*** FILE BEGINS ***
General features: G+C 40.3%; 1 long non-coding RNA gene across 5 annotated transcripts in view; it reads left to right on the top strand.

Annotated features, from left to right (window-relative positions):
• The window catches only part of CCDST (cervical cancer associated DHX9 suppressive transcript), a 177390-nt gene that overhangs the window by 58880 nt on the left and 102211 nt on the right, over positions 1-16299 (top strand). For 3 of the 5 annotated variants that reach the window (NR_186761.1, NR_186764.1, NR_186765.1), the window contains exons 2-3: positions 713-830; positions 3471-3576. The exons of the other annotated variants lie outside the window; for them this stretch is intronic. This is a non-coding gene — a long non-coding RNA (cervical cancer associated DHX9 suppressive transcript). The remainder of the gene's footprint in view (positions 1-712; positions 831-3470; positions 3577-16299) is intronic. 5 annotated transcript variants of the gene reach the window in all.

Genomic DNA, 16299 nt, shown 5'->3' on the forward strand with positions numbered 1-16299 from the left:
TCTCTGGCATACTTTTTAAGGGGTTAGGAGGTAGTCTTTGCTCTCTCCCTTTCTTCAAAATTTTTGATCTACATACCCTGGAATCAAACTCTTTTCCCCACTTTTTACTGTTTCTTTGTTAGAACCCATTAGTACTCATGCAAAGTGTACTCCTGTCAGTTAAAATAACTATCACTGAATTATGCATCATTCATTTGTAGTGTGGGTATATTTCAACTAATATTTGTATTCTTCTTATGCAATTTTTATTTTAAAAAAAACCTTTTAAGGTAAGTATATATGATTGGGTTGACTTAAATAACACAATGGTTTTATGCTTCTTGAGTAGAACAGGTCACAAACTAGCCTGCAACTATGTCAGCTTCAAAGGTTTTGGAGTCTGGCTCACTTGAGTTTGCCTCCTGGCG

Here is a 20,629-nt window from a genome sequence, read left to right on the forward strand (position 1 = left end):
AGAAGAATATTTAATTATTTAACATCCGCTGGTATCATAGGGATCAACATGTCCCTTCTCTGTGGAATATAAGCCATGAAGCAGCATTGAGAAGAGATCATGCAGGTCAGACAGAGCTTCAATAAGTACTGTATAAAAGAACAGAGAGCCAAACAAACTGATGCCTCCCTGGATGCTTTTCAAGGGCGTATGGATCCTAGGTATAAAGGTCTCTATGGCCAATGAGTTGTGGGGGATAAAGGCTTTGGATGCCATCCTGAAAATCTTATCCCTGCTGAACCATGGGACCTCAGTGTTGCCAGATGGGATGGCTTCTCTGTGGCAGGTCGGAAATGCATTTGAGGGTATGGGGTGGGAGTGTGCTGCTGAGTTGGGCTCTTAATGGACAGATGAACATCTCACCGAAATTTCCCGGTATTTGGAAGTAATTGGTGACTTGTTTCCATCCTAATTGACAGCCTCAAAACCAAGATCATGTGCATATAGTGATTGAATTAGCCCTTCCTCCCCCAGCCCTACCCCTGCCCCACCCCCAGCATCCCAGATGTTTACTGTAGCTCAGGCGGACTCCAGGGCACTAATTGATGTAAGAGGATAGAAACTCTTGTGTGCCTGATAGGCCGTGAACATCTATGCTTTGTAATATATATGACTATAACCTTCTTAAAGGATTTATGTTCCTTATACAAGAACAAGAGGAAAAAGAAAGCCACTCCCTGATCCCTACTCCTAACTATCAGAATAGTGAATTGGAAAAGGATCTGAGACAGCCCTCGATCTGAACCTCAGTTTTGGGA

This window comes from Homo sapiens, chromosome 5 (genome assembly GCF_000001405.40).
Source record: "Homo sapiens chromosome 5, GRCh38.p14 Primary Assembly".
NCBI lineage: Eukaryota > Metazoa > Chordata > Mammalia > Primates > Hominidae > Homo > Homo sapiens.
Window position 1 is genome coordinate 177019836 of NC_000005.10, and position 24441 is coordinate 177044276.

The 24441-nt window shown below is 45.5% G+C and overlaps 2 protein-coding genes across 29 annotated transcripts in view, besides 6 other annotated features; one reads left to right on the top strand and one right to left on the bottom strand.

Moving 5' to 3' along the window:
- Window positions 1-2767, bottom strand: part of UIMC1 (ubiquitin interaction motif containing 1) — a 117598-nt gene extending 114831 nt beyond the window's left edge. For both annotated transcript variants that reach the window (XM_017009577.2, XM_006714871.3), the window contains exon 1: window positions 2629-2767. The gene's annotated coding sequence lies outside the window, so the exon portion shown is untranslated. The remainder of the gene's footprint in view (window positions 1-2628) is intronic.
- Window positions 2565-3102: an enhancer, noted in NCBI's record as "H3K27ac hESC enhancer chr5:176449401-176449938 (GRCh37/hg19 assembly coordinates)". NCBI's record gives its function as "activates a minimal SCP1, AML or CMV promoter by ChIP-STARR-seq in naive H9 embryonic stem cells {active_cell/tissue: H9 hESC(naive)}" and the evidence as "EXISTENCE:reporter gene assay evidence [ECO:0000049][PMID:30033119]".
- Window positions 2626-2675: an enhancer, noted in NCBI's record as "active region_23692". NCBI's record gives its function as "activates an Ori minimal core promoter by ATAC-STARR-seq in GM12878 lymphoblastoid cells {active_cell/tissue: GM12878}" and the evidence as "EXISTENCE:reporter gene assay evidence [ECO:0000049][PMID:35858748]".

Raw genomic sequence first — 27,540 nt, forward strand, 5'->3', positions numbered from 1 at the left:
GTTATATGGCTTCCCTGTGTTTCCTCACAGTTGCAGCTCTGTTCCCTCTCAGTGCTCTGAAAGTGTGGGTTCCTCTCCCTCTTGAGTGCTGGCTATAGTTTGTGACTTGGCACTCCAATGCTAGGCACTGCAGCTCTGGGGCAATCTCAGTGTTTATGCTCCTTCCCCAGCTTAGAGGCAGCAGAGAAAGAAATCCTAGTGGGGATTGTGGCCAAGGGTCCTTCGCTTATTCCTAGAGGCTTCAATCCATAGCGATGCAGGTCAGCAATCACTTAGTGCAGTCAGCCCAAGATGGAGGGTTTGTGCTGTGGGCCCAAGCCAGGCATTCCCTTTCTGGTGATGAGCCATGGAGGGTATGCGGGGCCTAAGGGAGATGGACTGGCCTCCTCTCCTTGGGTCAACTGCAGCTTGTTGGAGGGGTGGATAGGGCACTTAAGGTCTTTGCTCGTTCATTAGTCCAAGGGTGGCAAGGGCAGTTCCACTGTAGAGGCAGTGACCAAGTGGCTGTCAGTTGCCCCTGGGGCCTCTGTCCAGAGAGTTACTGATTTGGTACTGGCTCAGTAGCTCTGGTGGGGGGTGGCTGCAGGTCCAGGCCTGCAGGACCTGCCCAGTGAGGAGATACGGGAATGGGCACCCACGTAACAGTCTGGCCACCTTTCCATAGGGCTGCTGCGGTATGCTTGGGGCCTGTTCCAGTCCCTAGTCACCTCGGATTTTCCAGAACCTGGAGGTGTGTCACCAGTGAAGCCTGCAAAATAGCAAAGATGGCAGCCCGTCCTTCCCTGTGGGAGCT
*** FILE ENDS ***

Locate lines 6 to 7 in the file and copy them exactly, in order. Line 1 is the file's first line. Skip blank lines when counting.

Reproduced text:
Here is a 20,629-nt window from a genome sequence, read left to right on the forward strand (position 1 = left end):
AGAAGAATATTTAATTATTTAACATCCGCTGGTATCATAGGGATCAACATGTCCCTTCTCTGTGGAATATAAGCCATGAAGCAGCATTGAGAAGAGATCATGCAGGTCAGACAGAGCTTCAATAAGTACTGTATAAAAGAACAGAGAGCCAAACAAACTGATGCCTCCCTGGATGCTTTTCAAGGGCGTATGGATCCTAGGTATAAAGGTCTCTATGGCCAATGAGTTGTGGGGGATAAAGGCTTTGGATGCCATCCTGAAAATCTTATCCCTGCTGAACCATGGGACCTCAGTGTTGCCAGATGGGATGGCTTCTCTGTGGCAGGTCGGAAATGCATTTGAGGGTATGGGGTGGGAGTGTGCTGCTGAGTTGGGCTCTTAATGGACAGATGAACATCTCACCGAAATTTCCCGGTATTTGGAAGTAATTGGTGACTTGTTTCCATCCTAATTGACAGCCTCAAAACCAAGATCATGTGCATATAGTGATTGAATTAGCCCTTCCTCCCCCAGCCCTACCCCTGCCCCACCCCCAGCATCCCAGATGTTTACTGTAGCTCAGGCGGACTCCAGGGCACTAATTGATGTAAGAGGATAGAAACTCTTGTGTGCCTGATAGGCCGTGAACATCTATGCTTTGTAATATATATGACTATAACCTTCTTAAAGGATTTATGTTCCTTATACAAGAACAAGAGGAAAAAGAAAGCCACTCCCTGATCCCTACTCCTAACTATCAGAATAGTGAATTGGAAAAGGATCTGAGACAGCCCTCGATCTGAACCTCAGTTTTGGGA